As with all cancer, treatment of metaplastic cancer is at first guided by:

  • The size and location of the tumor
  • Whether the cancer has spread (this includes regional spread to lymph nodes, as well as distant spread to areas such as the bones, liver, lungs, and brain)
  • Overall health
  • Age at diagnosis
  • Receptor sensitivity

Due to this type of cancer being so uncommon, the best treatment modalities for it aren't really known, but it appears that surgery to remove the tumor and radiation therapy are of greatest benefit. The low frequency of this type of tumor also means that a tried-and-true course of action is not readily apparent.


A lumpectomy or mastectomy is the most definitive treatment. Since metaplastic breast cancers tend to be larger than other types of breast cancer at diagnosis, mastectomy may be recommended.

Radiation Therapy

One of the larger studies to date, a 2017 study looking at treatment options, found that adjuvant radiation therapy was as important than surgery and chemotherapy in preventing local and regional recurrences in metaplastic breast cancer.

Hormone Therapy

For tumors that are estrogen-receptor and/or progesterone-receptor-positive, hormonal therapy is often used. However, the incidence of hormone receptor positive disease is lower with metaplastic breast cancer, and the majority of these cancers are hormone-receptor negative.

For premenopausal women, the medication tamoxifen is most often used. This drug works by binding to estrogen receptors on breast cancer cells so that the hormone can't.

For women who are postmenopausal (or those who are premenopausal who have received ovarian suppression therapy), treatment with an aromatase inhibitor is usually used. Aromatase inhibitors work by blocking the conversion of male hormones (androgens) to estrogen, thus reducing a growth factor for some breast cancers.

HER2-Targeted Therapies

Until 1998 and the approval of the drug Herceptin (trastuzumab), HER2-positive tumors held a poorer prognosis. There are now additional HER2 targeted therapies available that work by binding to the HER2 protein on cancer cells so that growth factors cannot—thus stopping cancer growth. These medications are not, however, effective for tumors that are HER2-negative.


Many of these cancers are at a higher stage than average for breast cancer at diagnosis, so chemotherapy is often recommended. That said, chemotherapy does not appear to be as effective for metaplastic breast cancer.

mTOR Inhibitors

Treatment options for metaplastic cancers that are estrogen-receptor and HER2-negative (triple-negative) are more limited since chemotherapy is not particularly effective, but research offers promise.

A 2018 study looked at the response of these tumors to mTOR inhibition (a type of targeted therapy) with the drugs Afinitor (everolimus) or Torisel (temsirolimus). It was found that people with metaplastic triple-negative breast cancers had better outcomes with this treatment than those who had non-metaplastic triple-negative tumors.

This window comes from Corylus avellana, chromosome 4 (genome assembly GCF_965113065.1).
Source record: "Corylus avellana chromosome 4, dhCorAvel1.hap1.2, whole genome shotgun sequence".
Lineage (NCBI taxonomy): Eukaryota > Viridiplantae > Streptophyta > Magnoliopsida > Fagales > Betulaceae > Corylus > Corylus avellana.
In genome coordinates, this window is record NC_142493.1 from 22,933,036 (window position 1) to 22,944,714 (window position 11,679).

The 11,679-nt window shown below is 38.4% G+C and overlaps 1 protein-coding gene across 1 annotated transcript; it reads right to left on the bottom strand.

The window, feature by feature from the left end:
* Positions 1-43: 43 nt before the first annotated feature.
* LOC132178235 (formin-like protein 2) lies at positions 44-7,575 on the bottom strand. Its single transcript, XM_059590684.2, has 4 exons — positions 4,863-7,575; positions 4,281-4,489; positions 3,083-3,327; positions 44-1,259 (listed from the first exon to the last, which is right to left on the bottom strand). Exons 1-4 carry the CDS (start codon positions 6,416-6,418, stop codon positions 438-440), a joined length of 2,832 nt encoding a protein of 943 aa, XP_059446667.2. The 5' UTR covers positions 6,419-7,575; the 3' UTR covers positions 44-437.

However, the inclusion of mTOR inhibitors is not standard treatment for metaplastic breast cancer. At the present time, this would only be done in the context of a clinical trial.

Clinical Trials

There are many clinical trials in progress for breast cancer looking for more effective treatments or ones that have fewer side effects.

While there are many myths about clinical trials, it's important to keep in mind that every treatment currently available was once evaluated in a clinical trial, and sometimes clinical trials offer the best option for treating breast cancer. For example, the use of a P13K inhibitor (buparlisib) for metaplastic breast cancer was found to have a long-lasting response in an isolated 2018 report.


Having such a rare form of breast cancer may leave you feeling isolated and confused. While it's unlikely that you have a support group for metaplastic breast cancer in your community, given how uncommon it is, you can connect with others facing this diagnosis via social media. Many people find it helpful to participate in general breast cancer support groups and support communities as well.

It's also important to become educated about your cancer and research that is being done, and to be your own advocate (or have a friend who can advocate for or with you) in your cancer care.

A Word From Verywell

If you've been diagnosed with metaplastic breast cancer, you may find it disconcerting that less is known about this type of cancer. It's sometimes helpful to seek care at one of the larger cancer centers (such as one of the National Cancer Institute-designated cancer centers), which are more likely to have surgeons and oncologists who have experience with metaplastic cases.

9 Sources
Verywell Health uses only high-quality sources, including peer-reviewed studies, to support the facts within our articles. Read our editorial process to learn more about how we fact-check and keep our content accurate, reliable, and trustworthy.
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By Lia Tremblay
Lisa Tremblay is an award-winning writer and editor, writing for magazines, websites, brochures, annual reports, and more for over 15 years.